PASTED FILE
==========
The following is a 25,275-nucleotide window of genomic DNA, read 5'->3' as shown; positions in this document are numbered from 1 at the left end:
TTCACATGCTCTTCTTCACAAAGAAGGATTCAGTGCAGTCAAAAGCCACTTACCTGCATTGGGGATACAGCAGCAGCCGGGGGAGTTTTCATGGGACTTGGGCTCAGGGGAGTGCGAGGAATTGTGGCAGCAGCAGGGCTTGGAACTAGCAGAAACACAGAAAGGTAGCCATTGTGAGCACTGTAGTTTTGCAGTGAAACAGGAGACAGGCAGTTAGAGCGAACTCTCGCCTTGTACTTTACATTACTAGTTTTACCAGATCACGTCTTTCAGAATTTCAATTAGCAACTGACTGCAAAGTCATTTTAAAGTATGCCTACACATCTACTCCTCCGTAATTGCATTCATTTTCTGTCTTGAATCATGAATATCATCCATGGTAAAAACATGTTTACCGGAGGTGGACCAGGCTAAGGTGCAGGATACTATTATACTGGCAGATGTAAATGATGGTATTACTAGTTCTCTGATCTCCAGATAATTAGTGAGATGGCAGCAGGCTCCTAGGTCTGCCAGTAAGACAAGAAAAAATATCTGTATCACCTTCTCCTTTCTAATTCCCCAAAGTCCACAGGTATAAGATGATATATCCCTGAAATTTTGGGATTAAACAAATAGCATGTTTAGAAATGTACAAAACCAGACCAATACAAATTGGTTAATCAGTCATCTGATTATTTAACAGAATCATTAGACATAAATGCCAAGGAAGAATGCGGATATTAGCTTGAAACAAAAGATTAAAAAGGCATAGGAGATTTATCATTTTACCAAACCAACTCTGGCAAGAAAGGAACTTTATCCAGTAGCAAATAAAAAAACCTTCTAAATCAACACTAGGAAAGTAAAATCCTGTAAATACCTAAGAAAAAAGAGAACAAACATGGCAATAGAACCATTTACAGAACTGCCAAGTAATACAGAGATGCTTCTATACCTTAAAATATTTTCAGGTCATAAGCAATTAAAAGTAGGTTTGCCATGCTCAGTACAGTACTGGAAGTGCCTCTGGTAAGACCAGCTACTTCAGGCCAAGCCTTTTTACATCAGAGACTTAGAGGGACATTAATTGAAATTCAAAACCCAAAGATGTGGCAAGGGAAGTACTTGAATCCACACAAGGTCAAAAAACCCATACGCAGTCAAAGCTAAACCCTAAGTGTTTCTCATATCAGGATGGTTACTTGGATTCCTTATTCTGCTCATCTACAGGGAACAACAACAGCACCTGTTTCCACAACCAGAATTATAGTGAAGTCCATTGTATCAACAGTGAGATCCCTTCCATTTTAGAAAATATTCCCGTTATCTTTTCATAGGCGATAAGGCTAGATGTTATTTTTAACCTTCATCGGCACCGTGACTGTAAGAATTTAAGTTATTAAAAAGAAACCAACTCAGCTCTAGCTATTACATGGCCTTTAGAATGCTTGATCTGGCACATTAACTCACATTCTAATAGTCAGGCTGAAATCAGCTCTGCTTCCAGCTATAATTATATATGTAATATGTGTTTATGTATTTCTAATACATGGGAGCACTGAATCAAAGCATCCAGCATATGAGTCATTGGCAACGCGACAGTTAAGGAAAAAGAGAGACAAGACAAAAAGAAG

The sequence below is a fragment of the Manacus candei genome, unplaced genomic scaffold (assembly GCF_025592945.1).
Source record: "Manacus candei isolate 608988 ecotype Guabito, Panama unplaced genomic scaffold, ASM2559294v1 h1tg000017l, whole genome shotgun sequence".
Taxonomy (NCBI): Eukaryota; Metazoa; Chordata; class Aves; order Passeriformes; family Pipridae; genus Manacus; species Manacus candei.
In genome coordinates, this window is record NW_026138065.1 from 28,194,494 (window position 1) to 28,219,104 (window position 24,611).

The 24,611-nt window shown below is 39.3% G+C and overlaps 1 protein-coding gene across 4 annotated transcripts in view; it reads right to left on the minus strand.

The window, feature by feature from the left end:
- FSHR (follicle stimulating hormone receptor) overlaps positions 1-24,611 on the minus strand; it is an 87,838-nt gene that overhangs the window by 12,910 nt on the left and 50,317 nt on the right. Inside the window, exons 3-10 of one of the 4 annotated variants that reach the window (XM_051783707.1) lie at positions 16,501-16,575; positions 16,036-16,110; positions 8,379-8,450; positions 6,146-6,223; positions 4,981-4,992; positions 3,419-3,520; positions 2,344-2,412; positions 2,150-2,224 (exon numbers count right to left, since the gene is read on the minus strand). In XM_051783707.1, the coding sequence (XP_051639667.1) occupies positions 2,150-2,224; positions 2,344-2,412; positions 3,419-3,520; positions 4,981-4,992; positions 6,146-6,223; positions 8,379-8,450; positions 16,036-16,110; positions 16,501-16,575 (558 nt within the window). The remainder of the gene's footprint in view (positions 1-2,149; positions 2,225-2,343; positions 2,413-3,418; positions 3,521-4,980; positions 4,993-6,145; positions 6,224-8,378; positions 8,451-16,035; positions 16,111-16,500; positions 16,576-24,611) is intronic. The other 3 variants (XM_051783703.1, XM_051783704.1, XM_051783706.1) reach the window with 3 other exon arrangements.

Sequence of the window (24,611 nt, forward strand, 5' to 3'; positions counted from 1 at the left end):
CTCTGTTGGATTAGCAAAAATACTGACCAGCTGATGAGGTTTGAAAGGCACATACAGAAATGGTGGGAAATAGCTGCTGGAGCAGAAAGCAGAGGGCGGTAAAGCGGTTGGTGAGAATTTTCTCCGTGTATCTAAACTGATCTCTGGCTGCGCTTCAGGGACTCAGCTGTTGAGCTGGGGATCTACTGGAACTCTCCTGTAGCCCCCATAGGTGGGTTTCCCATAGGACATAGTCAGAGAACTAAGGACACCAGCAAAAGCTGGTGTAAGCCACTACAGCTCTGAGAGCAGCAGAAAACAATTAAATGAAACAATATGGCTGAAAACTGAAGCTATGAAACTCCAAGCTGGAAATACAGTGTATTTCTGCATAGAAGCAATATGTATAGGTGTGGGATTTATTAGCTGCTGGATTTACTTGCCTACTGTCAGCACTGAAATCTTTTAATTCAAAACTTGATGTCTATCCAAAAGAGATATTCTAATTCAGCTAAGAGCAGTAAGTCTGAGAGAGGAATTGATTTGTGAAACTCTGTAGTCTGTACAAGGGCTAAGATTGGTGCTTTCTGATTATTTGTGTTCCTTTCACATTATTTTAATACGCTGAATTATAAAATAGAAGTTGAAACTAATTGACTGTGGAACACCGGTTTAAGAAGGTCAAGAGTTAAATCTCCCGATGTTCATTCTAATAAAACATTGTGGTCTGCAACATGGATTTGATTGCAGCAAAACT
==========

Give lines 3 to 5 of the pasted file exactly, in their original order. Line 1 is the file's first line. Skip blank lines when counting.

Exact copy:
The sequence below is a fragment of the Manacus candei genome, unplaced genomic scaffold (assembly GCF_025592945.1).
Source record: "Manacus candei isolate 608988 ecotype Guabito, Panama unplaced genomic scaffold, ASM2559294v1 h1tg000017l, whole genome shotgun sequence".
Taxonomy (NCBI): Eukaryota; Metazoa; Chordata; class Aves; order Passeriformes; family Pipridae; genus Manacus; species Manacus candei.